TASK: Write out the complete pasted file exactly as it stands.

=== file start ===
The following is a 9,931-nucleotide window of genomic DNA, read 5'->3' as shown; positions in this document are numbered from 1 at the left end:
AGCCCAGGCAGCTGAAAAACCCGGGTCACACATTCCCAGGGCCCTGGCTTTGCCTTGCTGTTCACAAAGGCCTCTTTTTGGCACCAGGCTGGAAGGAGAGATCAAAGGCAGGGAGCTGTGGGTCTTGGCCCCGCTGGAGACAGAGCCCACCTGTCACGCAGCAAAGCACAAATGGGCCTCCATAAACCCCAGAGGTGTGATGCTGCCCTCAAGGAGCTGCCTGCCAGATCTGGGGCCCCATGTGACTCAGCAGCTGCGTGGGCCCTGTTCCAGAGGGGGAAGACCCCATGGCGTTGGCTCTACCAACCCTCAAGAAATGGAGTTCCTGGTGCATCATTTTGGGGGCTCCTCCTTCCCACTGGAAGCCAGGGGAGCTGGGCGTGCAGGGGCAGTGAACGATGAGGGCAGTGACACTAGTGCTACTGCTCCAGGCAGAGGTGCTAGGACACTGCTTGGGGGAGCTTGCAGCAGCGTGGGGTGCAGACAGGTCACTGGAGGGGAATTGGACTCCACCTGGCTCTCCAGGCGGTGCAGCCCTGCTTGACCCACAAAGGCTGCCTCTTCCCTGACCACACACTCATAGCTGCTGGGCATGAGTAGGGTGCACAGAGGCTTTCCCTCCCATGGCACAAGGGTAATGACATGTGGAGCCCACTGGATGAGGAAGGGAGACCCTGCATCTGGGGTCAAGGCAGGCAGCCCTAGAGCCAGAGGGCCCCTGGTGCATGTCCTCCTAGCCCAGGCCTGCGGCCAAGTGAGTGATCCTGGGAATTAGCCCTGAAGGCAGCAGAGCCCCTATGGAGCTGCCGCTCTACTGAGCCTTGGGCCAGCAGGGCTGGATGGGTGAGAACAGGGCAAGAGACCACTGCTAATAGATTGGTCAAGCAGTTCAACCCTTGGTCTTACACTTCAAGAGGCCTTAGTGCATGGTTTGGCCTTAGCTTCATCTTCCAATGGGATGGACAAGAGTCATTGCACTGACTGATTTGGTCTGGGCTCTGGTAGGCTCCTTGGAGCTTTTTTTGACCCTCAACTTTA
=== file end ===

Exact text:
The following is a 9,931-nucleotide window of genomic DNA, read 5'->3' as shown; positions in this document are numbered from 1 at the left end:
AGCCCAGGCAGCTGAAAAACCCGGGTCACACATTCCCAGGGCCCTGGCTTTGCCTTGCTGTTCACAAAGGCCTCTTTTTGGCACCAGGCTGGAAGGAGAGATCAAAGGCAGGGAGCTGTGGGTCTTGGCCCCGCTGGAGACAGAGCCCACCTGTCACGCAGCAAAGCACAAATGGGCCTCCATAAACCCCAGAGGTGTGATGCTGCCCTCAAGGAGCTGCCTGCCAGATCTGGGGCCCCATGTGACTCAGCAGCTGCGTGGGCCCTGTTCCAGAGGGGGAAGACCCCATGGCGTTGGCTCTACCAACCCTCAAGAAATGGAGTTCCTGGTGCATCATTTTGGGGGCTCCTCCTTCCCACTGGAAGCCAGGGGAGCTGGGCGTGCAGGGGCAGTGAACGATGAGGGCAGTGACACTAGTGCTACTGCTCCAGGCAGAGGTGCTAGGACACTGCTTGGGGGAGCTTGCAGCAGCGTGGGGTGCAGACAGGTCACTGGAGGGGAATTGGACTCCACCTGGCTCTCCAGGCGGTGCAGCCCTGCTTGACCCACAAAGGCTGCCTCTTCCCTGACCACACACTCATAGCTGCTGGGCATGAGTAGGGTGCACAGAGGCTTTCCCTCCCATGGCACAAGGGTAATGACATGTGGAGCCCACTGGATGAGGAAGGGAGACCCTGCATCTGGGGTCAAGGCAGGCAGCCCTAGAGCCAGAGGGCCCCTGGTGCATGTCCTCCTAGCCCAGGCCTGCGGCCAAGTGAGTGATCCTGGGAATTAGCCCTGAAGGCAGCAGAGCCCCTATGGAGCTGCCGCTCTACTGAGCCTTGGGCCAGCAGGGCTGGATGGGTGAGAACAGGGCAAGAGACCACTGCTAATAGATTGGTCAAGCAGTTCAACCCTTGGTCTTACACTTCAAGAGGCCTTAGTGCATGGTTTGGCCTTAGCTTCATCTTCCAATGGGATGGACAAGAGTCATTGCACTGACTGATTTGGTCTGGGCTCTGGTAGGCTCCTTGGAGCTTTTTTTGACCCTCAACTTTA